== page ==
TULSA, Okla. (AP) — One of four women found fatally shot inside a Tulsa apartment was staying at the crime-plagued building with a friend as she tried to get her life back together, her mother said Tuesday as police asked for the public's help in solving the murders.
Misty Nunley, along with 23-year-old twin sisters Rebeika Powell and Kayetie Melchor, and Julie Jackson, 55, were found dead Monday by police. No arrests have been made, and investigators have released no other details — including possible suspects, how the women knew each other or why they may have been targeted.
But Nunley's mother, Cheryl Nunley, said her 33-year-old daughter had befriended Powell and had been staying with her on and off for the past week. She said she called her daughter nearly every morning to check in, and spoke to her Monday just hours before the women were found dead.
"She had positive people back in her life," Cheryl Nunley told The Associated Press, holding back tears while sitting with family and friends in a tiny apartment a few blocks away from the crime scene.
"She's not perfect. She ran around with some people she shouldn't have been running around with, but she was getting her life back together."
Tulsa police spokesman Leland Ashley said Tuesday that detectives and officers were "beating the bushes" to figure out what happened at the apartment, where police also found an unharmed 3-year-old boy. Police said he was taken into protective custody but released no other information.
"Right now, we have no clear-cut suspect," Ashley said, urging anyone with information to come forward.
"I don't want to strike fear in the community tonight, but we do have an individual or individuals who murdered four people," he added. "Do we know if there was a motive, like a jealous lover? We don't know that. We can't say if it was random or if someone knew (the victims)."
Relatives and neighbors have told Nunley's family there may have been a romantic spat between one of the women who lived at the apartment and a boyfriend or ex-boyfriend. Police wouldn't comment on those rumors.
Hillary McGuire, the former stepsister of Powell and Melchor, told the AP she had lost touch with the sisters over the past couple years but remembered both as "the nicest girls."
"I hope to God they find whoever did it and lock them away forever," she said.
Messages left by the AP at phone numbers believed to belong to other relatives of the victims weren't returned Tuesday.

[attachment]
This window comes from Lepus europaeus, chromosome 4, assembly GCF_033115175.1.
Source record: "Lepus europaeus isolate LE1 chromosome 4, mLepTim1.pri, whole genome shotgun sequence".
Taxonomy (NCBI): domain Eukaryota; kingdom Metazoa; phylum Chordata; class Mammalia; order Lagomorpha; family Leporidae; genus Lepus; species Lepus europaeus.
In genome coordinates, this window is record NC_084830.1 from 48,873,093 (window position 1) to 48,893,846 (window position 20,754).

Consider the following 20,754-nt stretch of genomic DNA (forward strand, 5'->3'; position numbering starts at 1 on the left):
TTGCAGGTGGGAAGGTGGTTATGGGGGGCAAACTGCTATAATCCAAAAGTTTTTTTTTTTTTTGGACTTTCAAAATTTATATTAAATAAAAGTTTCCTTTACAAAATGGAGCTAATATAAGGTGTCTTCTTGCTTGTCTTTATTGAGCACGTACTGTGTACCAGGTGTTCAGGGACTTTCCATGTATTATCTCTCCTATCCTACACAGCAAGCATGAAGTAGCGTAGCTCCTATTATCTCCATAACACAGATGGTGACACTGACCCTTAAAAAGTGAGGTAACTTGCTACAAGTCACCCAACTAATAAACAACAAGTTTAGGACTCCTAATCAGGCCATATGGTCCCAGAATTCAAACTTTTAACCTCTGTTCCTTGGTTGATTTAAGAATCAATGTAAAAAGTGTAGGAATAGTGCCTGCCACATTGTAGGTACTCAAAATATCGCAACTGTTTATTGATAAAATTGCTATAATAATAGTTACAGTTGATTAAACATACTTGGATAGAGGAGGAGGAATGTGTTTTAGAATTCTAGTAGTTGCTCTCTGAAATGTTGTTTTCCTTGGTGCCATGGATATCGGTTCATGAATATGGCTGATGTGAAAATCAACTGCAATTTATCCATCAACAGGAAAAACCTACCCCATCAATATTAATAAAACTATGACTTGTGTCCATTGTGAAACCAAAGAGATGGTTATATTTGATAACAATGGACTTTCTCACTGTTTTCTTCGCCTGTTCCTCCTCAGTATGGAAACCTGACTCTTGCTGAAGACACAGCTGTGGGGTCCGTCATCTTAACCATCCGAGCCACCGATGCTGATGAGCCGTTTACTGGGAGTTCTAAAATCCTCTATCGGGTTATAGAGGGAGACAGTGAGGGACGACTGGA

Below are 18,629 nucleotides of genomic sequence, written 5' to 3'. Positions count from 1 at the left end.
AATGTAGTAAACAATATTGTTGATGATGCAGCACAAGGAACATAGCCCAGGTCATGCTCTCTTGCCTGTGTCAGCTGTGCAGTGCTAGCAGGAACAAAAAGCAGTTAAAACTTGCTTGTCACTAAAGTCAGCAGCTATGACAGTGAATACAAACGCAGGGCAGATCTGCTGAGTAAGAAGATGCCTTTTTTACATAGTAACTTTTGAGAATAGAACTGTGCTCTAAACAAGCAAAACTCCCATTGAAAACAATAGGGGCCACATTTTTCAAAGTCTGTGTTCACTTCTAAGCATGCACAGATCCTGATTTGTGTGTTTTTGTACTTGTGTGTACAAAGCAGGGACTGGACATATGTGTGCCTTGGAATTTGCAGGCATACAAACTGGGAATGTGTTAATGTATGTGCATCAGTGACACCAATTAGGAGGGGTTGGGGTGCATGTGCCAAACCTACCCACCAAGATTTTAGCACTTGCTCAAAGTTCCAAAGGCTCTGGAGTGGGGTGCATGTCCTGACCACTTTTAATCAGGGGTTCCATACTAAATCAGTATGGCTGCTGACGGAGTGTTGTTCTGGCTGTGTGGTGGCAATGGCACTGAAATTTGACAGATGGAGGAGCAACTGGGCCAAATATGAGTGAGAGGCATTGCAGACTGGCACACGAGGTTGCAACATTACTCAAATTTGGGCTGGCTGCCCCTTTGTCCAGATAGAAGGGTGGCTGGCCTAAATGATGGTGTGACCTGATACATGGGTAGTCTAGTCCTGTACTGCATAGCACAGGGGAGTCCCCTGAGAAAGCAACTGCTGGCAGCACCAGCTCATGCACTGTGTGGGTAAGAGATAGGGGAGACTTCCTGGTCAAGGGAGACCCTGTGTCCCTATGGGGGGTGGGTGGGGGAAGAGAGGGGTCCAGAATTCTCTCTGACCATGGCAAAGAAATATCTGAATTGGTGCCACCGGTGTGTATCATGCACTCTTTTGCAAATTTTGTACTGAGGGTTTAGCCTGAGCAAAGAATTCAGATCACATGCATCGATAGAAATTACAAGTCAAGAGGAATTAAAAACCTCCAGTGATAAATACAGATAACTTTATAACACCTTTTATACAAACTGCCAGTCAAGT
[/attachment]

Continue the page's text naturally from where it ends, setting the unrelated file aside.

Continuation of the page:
The four women were found dead in a unit at the Fairmont Terrace Apartments, a gated but rundown complex in south Tulsa's Riverwood neighborhood where residents say crime is common. The complex has a nighttime security patrol and curfew, but police believe the killings occurred during the day Monday. Police said they received a 911 call reporting the shooting around 12:30 p.m.
Cheryl Nunley said she didn't know the other three women or how they knew each other. She said Misty had been estranged from her family but was working to repair the relationships and get reacquainted with her own 19-year-old daughter, Shondelle.
"She last called me Sunday night," recalled Shondelle. "She told me she was proud of me."
Cheryl Nunley is convinced that more than one assailant was responsible for the killings, saying her daughter would have fought any one attacker "to the death."
"I don't know anybody who was mad enough at my daughter to do that to her," she said.
Crime-scene tape had been removed by Tuesday afternoon at the apartment complex, where bed sheets or cardboard hang as improvised draperies in many windows behind a black wrought-iron gate. The guard shack is empty and signs read "Curfew 10 p.m. for everyone, everyday" and "Photo ID required to be on property." Three of the units are burned out and boarded up with plywood.
Tulsa police said there were two murders at the complex last year, and residents of the neighborhood say gunfire and break-ins are fairly common.
"We're in the eye of the storm," said Charles Burke, a 48-year-old construction worker who lives across the street but didn't hear the shootings. "You're on your toes. You can't be too careful."
Jamie Kramer, a 28-year-old mother of two young children, has lived in the neighborhood for 10 years. She said crime seems to come in cycles and that things had been pretty quiet for several months until Monday.
"It escalates and goes back down, it escalates and it goes back down," she said.
Alexis Draite, a 20-year-old who recently moved to the area from Oklahoma City, also said she didn't hear gunshot Monday. She said she has a routine: "Lock the doors, lock the cars and don't stay outside longer than you need to."
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